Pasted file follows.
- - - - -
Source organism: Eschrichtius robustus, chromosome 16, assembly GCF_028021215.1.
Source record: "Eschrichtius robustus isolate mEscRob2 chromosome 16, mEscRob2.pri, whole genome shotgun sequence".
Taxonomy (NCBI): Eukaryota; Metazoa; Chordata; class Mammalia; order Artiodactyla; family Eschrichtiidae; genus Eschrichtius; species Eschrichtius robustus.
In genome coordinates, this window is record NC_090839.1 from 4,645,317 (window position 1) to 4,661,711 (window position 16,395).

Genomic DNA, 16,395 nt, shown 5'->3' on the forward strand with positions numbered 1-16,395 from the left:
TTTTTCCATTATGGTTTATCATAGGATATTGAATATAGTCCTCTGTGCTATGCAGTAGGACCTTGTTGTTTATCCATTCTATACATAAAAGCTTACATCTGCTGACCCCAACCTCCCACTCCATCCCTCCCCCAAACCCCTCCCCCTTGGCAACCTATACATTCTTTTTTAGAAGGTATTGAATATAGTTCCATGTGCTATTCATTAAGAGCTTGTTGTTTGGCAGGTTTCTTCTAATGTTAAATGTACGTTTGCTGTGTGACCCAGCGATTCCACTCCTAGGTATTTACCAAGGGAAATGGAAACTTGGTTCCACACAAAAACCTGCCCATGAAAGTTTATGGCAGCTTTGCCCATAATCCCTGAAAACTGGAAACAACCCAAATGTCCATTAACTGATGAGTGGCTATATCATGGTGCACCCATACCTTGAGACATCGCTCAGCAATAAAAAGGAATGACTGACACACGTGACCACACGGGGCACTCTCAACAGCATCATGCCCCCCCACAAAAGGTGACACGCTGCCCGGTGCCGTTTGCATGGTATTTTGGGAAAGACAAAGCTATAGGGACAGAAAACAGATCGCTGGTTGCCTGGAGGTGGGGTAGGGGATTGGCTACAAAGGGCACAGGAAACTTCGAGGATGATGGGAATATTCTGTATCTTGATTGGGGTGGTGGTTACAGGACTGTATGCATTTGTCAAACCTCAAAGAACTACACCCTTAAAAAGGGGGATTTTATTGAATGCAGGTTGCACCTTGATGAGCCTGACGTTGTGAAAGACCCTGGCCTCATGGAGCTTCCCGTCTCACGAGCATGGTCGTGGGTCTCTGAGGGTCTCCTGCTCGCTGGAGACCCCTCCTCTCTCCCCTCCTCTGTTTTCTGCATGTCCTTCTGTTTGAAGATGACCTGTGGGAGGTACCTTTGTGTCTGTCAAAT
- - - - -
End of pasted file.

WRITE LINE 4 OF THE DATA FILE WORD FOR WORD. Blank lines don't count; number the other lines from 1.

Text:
In genome coordinates, this window is record NC_090839.1 from 4,645,317 (window position 1) to 4,661,711 (window position 16,395).